Africa must protect its natural wonders if the continent is to prosper

African Union Commissioner Josefa Sacco argues that this week’s Wildlife Economy Summit in Zimbabwe showed the economic importance of protecting wildlife

Sunday 30 June 2019 11:24
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Wildlife, and biodiversity in general, is the future of Africa’s development and realisation of the continent’s Agenda 2063. The prosperity of countries and continents lies in the conservation of ecosystems and genetic materials, as these resources are getting scarce and those who will preserve them stand to charge more for their access.

Africa still holds a wealth of wildlife species, making it one of the leading continents in some of the big mammals. The continent’s rich diversity of fauna and flora represents about a quarter of the global biodiversity.

If well managed, Africa’s rich biodiversity can have multiple benefits to communities from tourism, ecosystem services and indirect benefits that include good health as a result of clean air and water, regulation of climate and conservation of soils.

Tourism provides a more profitable land-use option for a nature based economy than other sectors, especially in remote and marginal areas. The sector has potential to create more jobs especially for women and young people. A good number of African countries are among the world’s top tourism destinations for watching big game.

Unfortunately, this sector is under threat as we destroy our biodiversity. The recent report by the Intergovernmental Science-Policy Platform on Biodiversity and Ecosystem Services (IPBES) warns us that our activities have put one million species in danger of extinction.

To better manage and conserve natural resources, and in particular wildlife, there is need for collective action by all sectors - the international community, governments, local communities and the private sector.

The CBD COP 14 decision on “sustainable wildlife management” calls on parties to evaluate multi-disciplinary approaches to combining better knowledge of the use of and trade in wildlife, taking into account the knowledge, innovations and practices of indigenous peoples and local communities and also the livelihood alternatives for the customary sustainable use of wildlife.

Local communities are at the frontline of human-wildlife conflicts and yet they are expected to contribute to the conservation of biological diversity. Therefore, let us empower them by placing them at the centre of conservation and ensure that they benefit accordingly.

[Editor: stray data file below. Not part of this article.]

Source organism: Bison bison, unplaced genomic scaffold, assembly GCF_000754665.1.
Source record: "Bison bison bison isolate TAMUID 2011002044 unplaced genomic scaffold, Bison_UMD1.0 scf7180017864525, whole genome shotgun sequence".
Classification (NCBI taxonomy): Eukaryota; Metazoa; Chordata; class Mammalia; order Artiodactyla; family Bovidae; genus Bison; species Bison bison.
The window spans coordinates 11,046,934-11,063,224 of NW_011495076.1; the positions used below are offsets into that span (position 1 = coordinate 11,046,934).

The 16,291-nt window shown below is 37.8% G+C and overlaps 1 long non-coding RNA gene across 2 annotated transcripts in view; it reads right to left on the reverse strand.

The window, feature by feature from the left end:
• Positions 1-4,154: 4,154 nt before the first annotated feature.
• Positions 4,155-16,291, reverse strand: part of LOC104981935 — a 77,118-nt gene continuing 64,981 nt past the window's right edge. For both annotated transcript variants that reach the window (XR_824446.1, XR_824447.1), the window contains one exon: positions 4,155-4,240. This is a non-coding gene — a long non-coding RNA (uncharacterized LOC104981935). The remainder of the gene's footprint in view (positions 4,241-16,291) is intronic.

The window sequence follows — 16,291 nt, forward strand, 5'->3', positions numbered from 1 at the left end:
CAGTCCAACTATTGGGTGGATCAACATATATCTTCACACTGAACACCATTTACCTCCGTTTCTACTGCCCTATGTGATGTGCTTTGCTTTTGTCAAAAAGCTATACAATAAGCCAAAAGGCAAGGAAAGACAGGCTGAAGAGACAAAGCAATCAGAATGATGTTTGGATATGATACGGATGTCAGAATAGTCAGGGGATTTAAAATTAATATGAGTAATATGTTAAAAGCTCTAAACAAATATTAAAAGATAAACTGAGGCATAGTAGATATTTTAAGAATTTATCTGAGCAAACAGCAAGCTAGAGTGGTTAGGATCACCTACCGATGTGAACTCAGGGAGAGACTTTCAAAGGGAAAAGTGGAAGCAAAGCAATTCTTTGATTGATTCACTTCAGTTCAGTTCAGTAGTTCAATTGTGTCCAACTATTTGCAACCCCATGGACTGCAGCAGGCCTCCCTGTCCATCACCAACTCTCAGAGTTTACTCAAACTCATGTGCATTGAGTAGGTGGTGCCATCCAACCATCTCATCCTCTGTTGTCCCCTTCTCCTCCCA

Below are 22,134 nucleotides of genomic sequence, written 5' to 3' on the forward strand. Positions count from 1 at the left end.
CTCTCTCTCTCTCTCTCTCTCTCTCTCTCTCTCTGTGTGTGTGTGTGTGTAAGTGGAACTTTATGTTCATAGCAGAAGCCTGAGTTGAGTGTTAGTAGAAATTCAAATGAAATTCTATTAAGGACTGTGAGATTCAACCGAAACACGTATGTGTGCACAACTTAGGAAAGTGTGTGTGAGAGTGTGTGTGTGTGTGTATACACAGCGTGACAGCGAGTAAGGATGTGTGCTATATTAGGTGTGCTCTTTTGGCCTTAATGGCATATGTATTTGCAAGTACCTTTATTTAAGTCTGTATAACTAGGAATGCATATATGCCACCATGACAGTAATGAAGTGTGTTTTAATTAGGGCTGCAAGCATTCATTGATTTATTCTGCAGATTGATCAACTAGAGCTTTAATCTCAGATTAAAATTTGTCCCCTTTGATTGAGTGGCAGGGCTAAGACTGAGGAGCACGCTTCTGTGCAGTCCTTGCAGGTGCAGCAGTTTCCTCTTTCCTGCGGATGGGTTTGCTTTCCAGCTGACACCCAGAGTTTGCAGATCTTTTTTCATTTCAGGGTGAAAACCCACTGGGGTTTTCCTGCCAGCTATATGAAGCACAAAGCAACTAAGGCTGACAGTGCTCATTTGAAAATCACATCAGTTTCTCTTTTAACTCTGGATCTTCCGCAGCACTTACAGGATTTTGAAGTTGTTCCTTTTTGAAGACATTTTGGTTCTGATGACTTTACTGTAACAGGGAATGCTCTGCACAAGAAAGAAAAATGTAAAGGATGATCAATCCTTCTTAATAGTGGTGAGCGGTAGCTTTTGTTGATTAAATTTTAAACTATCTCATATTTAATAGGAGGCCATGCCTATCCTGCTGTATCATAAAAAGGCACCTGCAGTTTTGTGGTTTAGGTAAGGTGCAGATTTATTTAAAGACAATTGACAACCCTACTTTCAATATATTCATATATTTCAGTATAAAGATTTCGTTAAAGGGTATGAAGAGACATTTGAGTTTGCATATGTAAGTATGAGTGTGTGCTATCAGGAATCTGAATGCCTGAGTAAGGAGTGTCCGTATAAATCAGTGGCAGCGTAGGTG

Africa should regulate bush meat harvesting and put management plans in place for the conservation of the target species, or else most of them face extinction.

There is also a need for African countries to share wildlife resources so that some species are re-introduced in habitats where they were driven to extinction by humans – although, of course, translocation of species should be preceded by comprehensive studies and guarantee of their safety and security by their new host country.

At the continental level, the African Union is rolling out the implementation of the African Strategy on Combatting Illegal Exploitation and Illicit Trade in Wild Fauna and Flora in Africa. To track the implementation of the strategy, a monitoring and reporting tool has been developed and we encourage countries to strengthen their data collection and reporting mechanism accordingly.

In line with the recent World Economy Summit, one of the objectives of the Continental Strategy is “to promote the participatory approach with economic development and community livelihoods through sustainable use of wild fauna and flora”.

We hope that through funding mechanisms such as the Global Environment Facility, and in collaboration with the private sector, countries will be able to implement components of the strategy. The African Union Commission is committed to support the growth of the nature-based economy.

Amb Josefa Leonel Correia Sacko is the Commissioner for Rural Economy and Agriculture at the African Union

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